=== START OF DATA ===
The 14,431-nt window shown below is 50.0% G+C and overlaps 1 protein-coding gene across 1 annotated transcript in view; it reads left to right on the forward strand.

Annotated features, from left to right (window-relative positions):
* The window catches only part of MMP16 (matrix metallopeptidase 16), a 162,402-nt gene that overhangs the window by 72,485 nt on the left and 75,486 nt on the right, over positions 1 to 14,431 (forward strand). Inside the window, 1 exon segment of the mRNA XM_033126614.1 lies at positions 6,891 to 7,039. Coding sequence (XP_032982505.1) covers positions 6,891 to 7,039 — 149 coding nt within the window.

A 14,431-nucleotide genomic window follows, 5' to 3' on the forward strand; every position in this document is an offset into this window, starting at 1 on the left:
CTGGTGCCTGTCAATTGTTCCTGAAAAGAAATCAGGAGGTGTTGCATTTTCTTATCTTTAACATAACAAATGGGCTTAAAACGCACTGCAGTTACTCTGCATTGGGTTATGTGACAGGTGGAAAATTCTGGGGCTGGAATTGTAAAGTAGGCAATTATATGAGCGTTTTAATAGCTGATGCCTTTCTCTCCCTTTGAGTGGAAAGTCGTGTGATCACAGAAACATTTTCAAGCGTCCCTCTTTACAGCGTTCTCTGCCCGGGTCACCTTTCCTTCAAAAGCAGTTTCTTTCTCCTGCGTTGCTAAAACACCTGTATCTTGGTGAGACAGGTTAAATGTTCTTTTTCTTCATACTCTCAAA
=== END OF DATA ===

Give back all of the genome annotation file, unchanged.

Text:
The 14,431-nt window shown below is 50.0% G+C and overlaps 1 protein-coding gene across 1 annotated transcript in view; it reads left to right on the forward strand.

Annotated features, from left to right (window-relative positions):
* The window catches only part of MMP16 (matrix metallopeptidase 16), a 162,402-nt gene that overhangs the window by 72,485 nt on the left and 75,486 nt on the right, over positions 1 to 14,431 (forward strand). Inside the window, 1 exon segment of the mRNA XM_033126614.1 lies at positions 6,891 to 7,039. Coding sequence (XP_032982505.1) covers positions 6,891 to 7,039 — 149 coding nt within the window.

A 14,431-nucleotide genomic window follows, 5' to 3' on the forward strand; every position in this document is an offset into this window, starting at 1 on the left:
CTGGTGCCTGTCAATTGTTCCTGAAAAGAAATCAGGAGGTGTTGCATTTTCTTATCTTTAACATAACAAATGGGCTTAAAACGCACTGCAGTTACTCTGCATTGGGTTATGTGACAGGTGGAAAATTCTGGGGCTGGAATTGTAAAGTAGGCAATTATATGAGCGTTTTAATAGCTGATGCCTTTCTCTCCCTTTGAGTGGAAAGTCGTGTGATCACAGAAACATTTTCAAGCGTCCCTCTTTACAGCGTTCTCTGCCCGGGTCACCTTTCCTTCAAAAGCAGTTTCTTTCTCCTGCGTTGCTAAAACACCTGTATCTTGGTGAGACAGGTTAAATGTTCTTTTTCTTCATACTCTCAAA